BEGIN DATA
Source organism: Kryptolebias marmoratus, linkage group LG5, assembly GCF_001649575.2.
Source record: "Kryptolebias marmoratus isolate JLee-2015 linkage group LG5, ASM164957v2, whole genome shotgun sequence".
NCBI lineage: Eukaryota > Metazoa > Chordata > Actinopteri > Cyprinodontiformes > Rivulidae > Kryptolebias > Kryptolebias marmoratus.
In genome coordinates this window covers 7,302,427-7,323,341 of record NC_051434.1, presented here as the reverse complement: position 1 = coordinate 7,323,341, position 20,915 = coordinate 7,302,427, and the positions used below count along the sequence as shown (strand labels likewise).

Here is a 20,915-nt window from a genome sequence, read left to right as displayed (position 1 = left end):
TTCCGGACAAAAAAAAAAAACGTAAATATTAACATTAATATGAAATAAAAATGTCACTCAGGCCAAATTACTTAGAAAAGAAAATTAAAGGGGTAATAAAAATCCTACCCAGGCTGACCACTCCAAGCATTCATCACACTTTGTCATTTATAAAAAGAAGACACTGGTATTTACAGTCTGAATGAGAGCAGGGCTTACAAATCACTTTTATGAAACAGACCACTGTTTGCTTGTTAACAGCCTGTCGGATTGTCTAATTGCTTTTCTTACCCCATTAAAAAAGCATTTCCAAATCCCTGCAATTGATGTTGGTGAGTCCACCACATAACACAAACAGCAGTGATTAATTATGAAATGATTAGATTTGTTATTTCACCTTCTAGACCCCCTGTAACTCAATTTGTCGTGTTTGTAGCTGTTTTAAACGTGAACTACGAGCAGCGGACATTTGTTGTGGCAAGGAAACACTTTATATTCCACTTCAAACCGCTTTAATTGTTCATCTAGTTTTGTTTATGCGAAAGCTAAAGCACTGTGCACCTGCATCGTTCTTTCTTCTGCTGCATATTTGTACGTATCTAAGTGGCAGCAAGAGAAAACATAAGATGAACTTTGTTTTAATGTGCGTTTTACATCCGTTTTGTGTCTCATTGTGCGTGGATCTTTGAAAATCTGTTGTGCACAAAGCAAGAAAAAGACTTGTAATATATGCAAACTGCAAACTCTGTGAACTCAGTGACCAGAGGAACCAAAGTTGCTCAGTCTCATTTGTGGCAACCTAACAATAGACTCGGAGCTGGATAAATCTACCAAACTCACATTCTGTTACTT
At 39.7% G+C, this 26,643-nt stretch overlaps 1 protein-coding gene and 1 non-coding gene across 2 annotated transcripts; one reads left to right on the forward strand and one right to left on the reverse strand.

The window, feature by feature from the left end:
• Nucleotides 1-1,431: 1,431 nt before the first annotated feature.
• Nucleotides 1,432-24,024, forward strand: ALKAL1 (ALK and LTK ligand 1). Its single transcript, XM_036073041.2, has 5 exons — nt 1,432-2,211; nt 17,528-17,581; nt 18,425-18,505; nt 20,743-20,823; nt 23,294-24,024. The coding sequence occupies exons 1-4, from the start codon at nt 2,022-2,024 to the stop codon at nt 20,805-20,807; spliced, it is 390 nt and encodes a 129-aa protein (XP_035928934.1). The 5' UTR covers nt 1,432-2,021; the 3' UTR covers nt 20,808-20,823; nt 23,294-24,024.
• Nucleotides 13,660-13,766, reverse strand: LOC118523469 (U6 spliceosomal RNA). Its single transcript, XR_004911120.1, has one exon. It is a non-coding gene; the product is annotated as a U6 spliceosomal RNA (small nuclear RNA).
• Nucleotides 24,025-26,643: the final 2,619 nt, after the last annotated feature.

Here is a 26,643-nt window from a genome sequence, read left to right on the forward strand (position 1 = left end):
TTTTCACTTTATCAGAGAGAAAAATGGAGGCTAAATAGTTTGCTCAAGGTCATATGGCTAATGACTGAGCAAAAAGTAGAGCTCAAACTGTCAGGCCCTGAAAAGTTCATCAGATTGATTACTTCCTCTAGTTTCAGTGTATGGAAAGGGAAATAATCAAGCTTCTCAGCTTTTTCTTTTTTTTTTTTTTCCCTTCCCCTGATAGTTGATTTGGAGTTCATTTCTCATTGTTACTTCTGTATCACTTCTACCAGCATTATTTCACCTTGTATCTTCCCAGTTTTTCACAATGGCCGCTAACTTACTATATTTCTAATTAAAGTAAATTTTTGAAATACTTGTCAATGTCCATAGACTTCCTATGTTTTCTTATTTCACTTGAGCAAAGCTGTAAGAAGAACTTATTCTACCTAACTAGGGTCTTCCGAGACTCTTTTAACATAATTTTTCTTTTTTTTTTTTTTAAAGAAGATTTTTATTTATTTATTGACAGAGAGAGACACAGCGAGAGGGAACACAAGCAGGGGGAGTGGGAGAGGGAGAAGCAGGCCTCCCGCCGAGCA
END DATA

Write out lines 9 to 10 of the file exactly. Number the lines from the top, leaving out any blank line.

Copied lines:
• Nucleotides 1-1,431: 1,431 nt before the first annotated feature.
• Nucleotides 1,432-24,024, forward strand: ALKAL1 (ALK and LTK ligand 1). Its single transcript, XM_036073041.2, has 5 exons — nt 1,432-2,211; nt 17,528-17,581; nt 18,425-18,505; nt 20,743-20,823; nt 23,294-24,024. The coding sequence occupies exons 1-4, from the start codon at nt 2,022-2,024 to the stop codon at nt 20,805-20,807; spliced, it is 390 nt and encodes a 129-aa protein (XP_035928934.1). The 5' UTR covers nt 1,432-2,021; the 3' UTR covers nt 20,808-20,823; nt 23,294-24,024.